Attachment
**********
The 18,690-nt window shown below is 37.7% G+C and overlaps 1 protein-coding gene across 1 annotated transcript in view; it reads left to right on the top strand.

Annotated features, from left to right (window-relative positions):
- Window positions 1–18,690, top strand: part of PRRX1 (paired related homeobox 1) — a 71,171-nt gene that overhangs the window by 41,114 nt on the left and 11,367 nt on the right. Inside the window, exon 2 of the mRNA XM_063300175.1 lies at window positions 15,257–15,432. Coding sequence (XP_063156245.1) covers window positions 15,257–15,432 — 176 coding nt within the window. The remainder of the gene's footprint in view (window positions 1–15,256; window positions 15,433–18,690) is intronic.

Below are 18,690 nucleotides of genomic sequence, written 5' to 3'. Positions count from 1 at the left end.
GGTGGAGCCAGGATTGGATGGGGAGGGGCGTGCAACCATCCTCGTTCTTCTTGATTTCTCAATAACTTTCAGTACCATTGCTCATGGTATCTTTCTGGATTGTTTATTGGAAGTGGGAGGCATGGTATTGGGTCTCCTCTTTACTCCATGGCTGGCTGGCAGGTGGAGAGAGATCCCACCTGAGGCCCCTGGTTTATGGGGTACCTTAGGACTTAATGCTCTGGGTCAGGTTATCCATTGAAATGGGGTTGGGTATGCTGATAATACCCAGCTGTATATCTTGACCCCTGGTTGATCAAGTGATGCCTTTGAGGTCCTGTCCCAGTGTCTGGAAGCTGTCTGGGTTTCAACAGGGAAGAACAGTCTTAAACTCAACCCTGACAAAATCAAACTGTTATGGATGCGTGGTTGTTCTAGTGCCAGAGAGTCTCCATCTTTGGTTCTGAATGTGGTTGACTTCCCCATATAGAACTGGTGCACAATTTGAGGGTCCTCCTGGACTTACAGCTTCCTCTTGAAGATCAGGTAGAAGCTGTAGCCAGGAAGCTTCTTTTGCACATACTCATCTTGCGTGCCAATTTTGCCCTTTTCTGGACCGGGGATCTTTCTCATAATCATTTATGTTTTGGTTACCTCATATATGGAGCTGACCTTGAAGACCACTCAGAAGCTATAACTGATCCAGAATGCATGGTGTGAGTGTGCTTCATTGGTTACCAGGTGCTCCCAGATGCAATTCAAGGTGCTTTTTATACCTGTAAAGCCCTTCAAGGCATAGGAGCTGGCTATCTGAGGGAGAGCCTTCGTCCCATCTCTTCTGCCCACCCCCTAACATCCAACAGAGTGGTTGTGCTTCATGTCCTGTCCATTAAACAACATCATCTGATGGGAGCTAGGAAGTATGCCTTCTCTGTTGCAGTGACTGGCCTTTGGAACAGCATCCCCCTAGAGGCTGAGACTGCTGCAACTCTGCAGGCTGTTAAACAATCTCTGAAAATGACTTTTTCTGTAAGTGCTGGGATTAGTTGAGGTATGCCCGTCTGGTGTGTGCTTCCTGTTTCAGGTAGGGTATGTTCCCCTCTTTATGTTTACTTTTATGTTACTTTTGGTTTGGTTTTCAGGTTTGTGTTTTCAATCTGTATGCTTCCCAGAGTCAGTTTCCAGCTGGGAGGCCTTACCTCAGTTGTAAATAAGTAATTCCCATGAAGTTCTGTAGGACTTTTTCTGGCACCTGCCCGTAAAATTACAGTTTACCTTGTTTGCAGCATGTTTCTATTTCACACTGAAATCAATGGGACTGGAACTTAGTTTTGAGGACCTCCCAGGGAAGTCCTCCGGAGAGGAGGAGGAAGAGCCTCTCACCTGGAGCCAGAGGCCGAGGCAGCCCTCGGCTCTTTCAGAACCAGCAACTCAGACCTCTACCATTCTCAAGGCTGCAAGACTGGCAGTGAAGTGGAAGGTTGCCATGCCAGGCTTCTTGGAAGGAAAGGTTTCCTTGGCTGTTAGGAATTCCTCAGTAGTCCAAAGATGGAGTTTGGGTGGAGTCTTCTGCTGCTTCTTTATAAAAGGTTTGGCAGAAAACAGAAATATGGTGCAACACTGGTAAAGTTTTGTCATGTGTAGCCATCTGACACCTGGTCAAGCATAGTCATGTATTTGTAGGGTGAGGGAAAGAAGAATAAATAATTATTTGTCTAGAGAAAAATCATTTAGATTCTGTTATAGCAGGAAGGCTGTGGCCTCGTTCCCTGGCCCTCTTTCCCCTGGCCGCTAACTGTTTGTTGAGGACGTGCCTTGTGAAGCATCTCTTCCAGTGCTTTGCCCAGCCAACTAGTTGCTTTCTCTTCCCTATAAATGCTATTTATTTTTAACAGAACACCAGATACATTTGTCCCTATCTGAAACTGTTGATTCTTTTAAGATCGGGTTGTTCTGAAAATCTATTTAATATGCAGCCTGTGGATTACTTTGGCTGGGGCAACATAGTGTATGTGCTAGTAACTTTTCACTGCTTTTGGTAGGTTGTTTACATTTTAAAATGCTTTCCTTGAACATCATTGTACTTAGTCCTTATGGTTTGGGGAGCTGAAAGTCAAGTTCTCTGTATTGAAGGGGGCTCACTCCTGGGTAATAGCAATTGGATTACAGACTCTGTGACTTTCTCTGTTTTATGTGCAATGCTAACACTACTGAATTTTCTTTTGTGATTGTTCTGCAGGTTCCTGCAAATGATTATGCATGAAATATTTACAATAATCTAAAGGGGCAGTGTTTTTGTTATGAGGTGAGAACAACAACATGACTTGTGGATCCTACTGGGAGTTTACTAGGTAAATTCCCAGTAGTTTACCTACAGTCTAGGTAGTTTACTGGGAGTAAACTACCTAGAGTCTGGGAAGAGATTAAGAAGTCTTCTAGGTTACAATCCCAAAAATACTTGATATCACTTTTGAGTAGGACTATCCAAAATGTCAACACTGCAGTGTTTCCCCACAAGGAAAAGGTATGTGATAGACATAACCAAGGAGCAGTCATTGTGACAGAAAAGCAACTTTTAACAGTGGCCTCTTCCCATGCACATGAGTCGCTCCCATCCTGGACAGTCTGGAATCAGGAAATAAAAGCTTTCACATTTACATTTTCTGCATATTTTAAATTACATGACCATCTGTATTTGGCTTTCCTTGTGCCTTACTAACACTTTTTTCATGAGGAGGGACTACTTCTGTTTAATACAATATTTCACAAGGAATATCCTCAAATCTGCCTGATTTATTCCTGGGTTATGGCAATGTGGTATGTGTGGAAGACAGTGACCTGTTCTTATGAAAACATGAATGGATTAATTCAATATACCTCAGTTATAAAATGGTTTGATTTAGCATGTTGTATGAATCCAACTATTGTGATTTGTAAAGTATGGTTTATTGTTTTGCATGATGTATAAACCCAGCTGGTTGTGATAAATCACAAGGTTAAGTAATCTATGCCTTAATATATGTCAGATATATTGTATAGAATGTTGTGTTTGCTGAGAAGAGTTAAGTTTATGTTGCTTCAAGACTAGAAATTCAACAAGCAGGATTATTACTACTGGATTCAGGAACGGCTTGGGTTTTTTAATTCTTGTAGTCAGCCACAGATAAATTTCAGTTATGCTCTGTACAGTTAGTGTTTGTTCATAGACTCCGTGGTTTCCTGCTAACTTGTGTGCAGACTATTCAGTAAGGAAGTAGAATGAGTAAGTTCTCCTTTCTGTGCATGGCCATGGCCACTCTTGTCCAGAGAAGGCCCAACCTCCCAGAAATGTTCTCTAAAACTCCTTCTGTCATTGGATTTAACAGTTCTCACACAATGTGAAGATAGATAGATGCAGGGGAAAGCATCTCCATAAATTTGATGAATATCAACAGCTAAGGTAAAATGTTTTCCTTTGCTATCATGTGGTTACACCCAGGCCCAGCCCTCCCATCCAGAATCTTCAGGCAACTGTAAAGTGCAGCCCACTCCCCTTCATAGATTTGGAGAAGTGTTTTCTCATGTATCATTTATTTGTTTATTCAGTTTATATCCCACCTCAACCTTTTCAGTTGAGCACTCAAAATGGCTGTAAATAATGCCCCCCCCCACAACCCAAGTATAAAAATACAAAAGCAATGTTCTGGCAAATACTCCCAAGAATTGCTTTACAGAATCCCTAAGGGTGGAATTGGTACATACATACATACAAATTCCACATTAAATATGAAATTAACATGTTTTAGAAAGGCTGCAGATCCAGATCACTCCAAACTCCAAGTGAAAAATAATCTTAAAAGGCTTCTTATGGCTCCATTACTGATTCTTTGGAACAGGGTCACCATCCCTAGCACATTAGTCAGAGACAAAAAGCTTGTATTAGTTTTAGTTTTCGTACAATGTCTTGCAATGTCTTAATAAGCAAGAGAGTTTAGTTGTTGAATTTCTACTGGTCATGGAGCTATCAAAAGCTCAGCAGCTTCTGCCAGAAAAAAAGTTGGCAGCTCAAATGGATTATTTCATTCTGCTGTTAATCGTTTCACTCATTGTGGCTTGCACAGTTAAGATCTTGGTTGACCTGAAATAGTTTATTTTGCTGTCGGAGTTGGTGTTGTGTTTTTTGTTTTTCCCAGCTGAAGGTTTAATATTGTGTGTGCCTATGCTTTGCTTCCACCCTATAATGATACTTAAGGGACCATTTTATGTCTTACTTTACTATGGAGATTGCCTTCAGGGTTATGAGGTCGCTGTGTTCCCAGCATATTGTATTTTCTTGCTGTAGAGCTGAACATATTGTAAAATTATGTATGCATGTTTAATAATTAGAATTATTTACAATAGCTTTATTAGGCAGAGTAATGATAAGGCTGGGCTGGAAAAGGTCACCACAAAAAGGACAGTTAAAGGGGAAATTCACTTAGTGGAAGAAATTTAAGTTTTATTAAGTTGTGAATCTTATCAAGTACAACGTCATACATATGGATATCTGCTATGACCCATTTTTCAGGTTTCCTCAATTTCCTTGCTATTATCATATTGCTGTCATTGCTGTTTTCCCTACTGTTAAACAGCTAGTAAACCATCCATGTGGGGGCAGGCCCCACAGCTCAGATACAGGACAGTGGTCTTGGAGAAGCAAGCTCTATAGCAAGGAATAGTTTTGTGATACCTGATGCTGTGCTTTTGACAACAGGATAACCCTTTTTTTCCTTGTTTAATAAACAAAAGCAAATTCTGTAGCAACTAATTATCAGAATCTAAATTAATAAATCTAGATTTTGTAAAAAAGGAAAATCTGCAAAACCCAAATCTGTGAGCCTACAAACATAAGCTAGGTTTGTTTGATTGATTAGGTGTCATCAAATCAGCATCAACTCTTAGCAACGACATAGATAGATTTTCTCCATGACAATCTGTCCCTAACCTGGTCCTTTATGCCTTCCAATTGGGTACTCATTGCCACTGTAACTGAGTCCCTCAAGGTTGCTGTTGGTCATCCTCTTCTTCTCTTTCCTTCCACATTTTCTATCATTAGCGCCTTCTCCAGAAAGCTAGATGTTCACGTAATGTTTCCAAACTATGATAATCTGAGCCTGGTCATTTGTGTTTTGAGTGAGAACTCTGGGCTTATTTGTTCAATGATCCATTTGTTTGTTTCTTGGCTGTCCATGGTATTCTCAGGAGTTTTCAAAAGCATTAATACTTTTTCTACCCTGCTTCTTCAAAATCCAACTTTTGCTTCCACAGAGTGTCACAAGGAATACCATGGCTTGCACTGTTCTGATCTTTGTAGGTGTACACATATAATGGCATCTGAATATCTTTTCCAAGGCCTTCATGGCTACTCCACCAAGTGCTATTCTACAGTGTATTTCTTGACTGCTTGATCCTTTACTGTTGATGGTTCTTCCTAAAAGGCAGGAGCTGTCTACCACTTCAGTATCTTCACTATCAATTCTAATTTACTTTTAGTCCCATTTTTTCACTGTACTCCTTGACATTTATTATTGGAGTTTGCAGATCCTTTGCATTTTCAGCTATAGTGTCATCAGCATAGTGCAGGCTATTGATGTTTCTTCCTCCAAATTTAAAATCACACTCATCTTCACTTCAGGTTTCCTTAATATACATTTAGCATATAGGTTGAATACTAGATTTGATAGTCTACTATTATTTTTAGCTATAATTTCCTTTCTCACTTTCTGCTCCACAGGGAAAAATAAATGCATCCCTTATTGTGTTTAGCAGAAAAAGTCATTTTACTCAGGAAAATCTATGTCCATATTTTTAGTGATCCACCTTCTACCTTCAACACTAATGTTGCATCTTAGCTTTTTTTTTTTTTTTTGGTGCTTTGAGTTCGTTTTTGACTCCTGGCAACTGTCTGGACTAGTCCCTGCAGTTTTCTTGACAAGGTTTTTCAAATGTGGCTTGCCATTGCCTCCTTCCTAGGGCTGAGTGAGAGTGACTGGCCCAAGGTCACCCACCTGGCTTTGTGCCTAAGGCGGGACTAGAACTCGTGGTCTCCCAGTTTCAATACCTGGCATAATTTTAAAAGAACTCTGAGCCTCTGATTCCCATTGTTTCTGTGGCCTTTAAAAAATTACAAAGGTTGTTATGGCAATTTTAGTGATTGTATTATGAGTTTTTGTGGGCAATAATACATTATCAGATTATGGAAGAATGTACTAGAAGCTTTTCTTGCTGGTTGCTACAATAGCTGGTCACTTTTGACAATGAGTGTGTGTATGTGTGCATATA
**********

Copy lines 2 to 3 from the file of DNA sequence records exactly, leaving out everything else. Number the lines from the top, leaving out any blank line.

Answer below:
Annotated features, from left to right (window-relative positions):
- Window positions 1–18,690, top strand: part of PRRX1 (paired related homeobox 1) — a 71,171-nt gene that overhangs the window by 41,114 nt on the left and 11,367 nt on the right. Inside the window, exon 2 of the mRNA XM_063300175.1 lies at window positions 15,257–15,432. Coding sequence (XP_063156245.1) covers window positions 15,257–15,432 — 176 coding nt within the window. The remainder of the gene's footprint in view (window positions 1–15,256; window positions 15,433–18,690) is intronic.